Internet Safety for Girls

The internet is a fantastic resource, but also one which can be misused by both children and adults. These guidelines try to help you get the most out of cyberspace, without the scary bits! This page is particularly designed for our youth members. (If you are a Leader or Parent/ Guardian, please click here)

The Guidelines for Girls are divided into two sections. Section A has brief guidelines, suitable for Ladybirds and Brownies. Section B has more detailed explanations on each point, which Guides and Senior Branch members can explore. Click for more resources which will help to keep your online experience safe.

Our guidelines are based on the ‘Savvy Surfin’ guidelines of Girl Guides New Zealand, so many thanks to them for permission to adapt their internet guidelines.

Section A

1Safe - staying safe means being careful and not giving out your name, address, mobile phone number, Unit details, or any of your passwords to people online.

 

 


2. Meeting someone in real life who you first met in cyberspace can be dangerous. Only do so with your parent’/carer’s permission and when they are present.

 

 

 


3. Accepting emails and opening files from people you don’t really know or trust can get you into trouble - they may contain viruses or nasty messages.

 

 


4. Remember someone online may be lying and not be who they say they are. If you feel uncomfortable when chatting or messaging, end the conversation.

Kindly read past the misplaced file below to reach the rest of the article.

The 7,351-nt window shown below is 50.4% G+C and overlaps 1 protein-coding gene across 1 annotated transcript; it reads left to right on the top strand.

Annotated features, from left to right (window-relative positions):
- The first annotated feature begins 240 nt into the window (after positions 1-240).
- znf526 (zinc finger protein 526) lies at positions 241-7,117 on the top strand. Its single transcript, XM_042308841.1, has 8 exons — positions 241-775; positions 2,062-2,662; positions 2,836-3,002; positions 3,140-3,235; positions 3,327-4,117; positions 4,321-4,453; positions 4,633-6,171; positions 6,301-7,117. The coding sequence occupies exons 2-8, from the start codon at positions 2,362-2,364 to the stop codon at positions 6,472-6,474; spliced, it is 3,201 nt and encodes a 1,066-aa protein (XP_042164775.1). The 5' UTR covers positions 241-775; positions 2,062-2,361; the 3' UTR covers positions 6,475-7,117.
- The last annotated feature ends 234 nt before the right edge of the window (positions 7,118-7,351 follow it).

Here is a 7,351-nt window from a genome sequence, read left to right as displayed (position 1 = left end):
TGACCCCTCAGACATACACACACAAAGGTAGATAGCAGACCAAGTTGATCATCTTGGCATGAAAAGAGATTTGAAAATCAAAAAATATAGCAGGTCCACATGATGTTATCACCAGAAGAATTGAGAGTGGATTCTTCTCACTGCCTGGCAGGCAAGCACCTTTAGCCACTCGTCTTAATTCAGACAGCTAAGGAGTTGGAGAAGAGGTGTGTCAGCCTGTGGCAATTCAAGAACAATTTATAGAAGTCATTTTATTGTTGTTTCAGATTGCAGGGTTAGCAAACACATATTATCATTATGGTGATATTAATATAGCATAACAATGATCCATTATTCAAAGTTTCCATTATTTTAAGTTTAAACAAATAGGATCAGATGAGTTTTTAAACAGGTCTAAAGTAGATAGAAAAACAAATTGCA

5. Tell your parent or carer if someone or something makes you feel uncomfortable or worried.     

 

 




Section B

1. The reason why you shouldn’t give out your personal information to those you don’t know is that you can’t be sure where it will end up, what it will be used for and who may contact you. Often companies will ask you to register with them online because they are interested in selling you something. Don’t be fooled by some of the online quizzes or raffles!

Always ask for an adult’s opinion if you are giving out your personal details. Be careful when filling out ‘profiles’ in clubs or communities. These are public areas of the Internet which people can search on and then contact you.

When entering a chat room you are often asked to give out your AGE, SEX, & LOCATION (ASL). Use a nickname and don’t be specific about your location.

2. Sadly some young people have met up with people they thought they knew on the internet and have ended up being hurt - see for example www.chatdanger.com. So remember the old ‘stranger = danger’ rule, even if you’ve been chatting to someone for a long time who doesn’t feel like a stranger.

There are lots of stories about how people have made real friends through the internet and this has obviously involved meeting up face to face after chatting online. However, it is important to remember that people may not be who they say they are and both young people and adults can be fooled into meeting someone who they might not wish to meet. Take a trusted adult with you for support.

There are a number of excellent safe website resources which allow you to connect to others in a moderated environment. A good example is www.gridclub.com.

3. Be wary not to download viruses which damage your computer and some email attachments can include unpleasant pictures or links to websites.